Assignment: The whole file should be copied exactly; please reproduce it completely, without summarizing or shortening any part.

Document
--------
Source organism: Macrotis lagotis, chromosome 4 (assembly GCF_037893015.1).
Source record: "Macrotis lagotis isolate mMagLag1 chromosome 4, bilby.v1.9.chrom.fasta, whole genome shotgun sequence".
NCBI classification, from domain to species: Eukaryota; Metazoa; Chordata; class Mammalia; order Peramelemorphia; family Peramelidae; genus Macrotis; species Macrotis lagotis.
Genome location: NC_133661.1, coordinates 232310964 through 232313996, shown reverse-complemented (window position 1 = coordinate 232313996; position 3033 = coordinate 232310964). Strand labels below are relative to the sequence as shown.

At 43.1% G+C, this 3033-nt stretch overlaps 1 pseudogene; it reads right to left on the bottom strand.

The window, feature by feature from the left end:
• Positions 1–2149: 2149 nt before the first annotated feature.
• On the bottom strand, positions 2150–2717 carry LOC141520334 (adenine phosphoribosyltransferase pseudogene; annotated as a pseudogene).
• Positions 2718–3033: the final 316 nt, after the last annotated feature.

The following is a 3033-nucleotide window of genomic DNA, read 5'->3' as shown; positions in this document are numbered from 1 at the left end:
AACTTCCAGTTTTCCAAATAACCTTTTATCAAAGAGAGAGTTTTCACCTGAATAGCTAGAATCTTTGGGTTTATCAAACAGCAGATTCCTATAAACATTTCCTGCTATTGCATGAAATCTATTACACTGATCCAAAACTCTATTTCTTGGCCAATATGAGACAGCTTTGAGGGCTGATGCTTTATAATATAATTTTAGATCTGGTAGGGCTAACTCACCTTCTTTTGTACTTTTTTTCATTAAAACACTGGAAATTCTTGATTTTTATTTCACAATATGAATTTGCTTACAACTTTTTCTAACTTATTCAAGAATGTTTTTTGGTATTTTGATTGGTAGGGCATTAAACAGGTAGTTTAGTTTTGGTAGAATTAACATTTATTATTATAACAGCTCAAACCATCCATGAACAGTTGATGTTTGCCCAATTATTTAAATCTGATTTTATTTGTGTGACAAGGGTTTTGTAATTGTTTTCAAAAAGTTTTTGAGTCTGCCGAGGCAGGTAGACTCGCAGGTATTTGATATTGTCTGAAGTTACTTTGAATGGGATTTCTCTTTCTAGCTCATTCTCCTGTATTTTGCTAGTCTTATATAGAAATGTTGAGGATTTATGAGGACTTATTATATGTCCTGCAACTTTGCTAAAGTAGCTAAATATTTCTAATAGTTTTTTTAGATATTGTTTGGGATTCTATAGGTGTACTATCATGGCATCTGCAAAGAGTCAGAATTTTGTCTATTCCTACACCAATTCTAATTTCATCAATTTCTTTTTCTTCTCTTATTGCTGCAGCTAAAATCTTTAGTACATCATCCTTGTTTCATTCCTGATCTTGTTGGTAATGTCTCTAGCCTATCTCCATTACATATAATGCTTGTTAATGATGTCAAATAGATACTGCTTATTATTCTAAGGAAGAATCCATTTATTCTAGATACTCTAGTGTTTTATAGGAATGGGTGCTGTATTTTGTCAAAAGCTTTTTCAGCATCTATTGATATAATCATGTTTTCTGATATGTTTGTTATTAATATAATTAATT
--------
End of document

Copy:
Source organism: Macrotis lagotis, chromosome 4 (assembly GCF_037893015.1).
Source record: "Macrotis lagotis isolate mMagLag1 chromosome 4, bilby.v1.9.chrom.fasta, whole genome shotgun sequence".
NCBI classification, from domain to species: Eukaryota; Metazoa; Chordata; class Mammalia; order Peramelemorphia; family Peramelidae; genus Macrotis; species Macrotis lagotis.
Genome location: NC_133661.1, coordinates 232310964 through 232313996, shown reverse-complemented (window position 1 = coordinate 232313996; position 3033 = coordinate 232310964). Strand labels below are relative to the sequence as shown.

At 43.1% G+C, this 3033-nt stretch overlaps 1 pseudogene; it reads right to left on the bottom strand.

The window, feature by feature from the left end:
• Positions 1–2149: 2149 nt before the first annotated feature.
• On the bottom strand, positions 2150–2717 carry LOC141520334 (adenine phosphoribosyltransferase pseudogene; annotated as a pseudogene).
• Positions 2718–3033: the final 316 nt, after the last annotated feature.

The following is a 3033-nucleotide window of genomic DNA, read 5'->3' as shown; positions in this document are numbered from 1 at the left end:
AACTTCCAGTTTTCCAAATAACCTTTTATCAAAGAGAGAGTTTTCACCTGAATAGCTAGAATCTTTGGGTTTATCAAACAGCAGATTCCTATAAACATTTCCTGCTATTGCATGAAATCTATTACACTGATCCAAAACTCTATTTCTTGGCCAATATGAGACAGCTTTGAGGGCTGATGCTTTATAATATAATTTTAGATCTGGTAGGGCTAACTCACCTTCTTTTGTACTTTTTTTCATTAAAACACTGGAAATTCTTGATTTTTATTTCACAATATGAATTTGCTTACAACTTTTTCTAACTTATTCAAGAATGTTTTTTGGTATTTTGATTGGTAGGGCATTAAACAGGTAGTTTAGTTTTGGTAGAATTAACATTTATTATTATAACAGCTCAAACCATCCATGAACAGTTGATGTTTGCCCAATTATTTAAATCTGATTTTATTTGTGTGACAAGGGTTTTGTAATTGTTTTCAAAAAGTTTTTGAGTCTGCCGAGGCAGGTAGACTCGCAGGTATTTGATATTGTCTGAAGTTACTTTGAATGGGATTTCTCTTTCTAGCTCATTCTCCTGTATTTTGCTAGTCTTATATAGAAATGTTGAGGATTTATGAGGACTTATTATATGTCCTGCAACTTTGCTAAAGTAGCTAAATATTTCTAATAGTTTTTTTAGATATTGTTTGGGATTCTATAGGTGTACTATCATGGCATCTGCAAAGAGTCAGAATTTTGTCTATTCCTACACCAATTCTAATTTCATCAATTTCTTTTTCTTCTCTTATTGCTGCAGCTAAAATCTTTAGTACATCATCCTTGTTTCATTCCTGATCTTGTTGGTAATGTCTCTAGCCTATCTCCATTACATATAATGCTTGTTAATGATGTCAAATAGATACTGCTTATTATTCTAAGGAAGAATCCATTTATTCTAGATACTCTAGTGTTTTATAGGAATGGGTGCTGTATTTTGTCAAAAGCTTTTTCAGCATCTATTGATATAATCATGTTTTCTGATATGTTTGTTATTAATATAATTAATT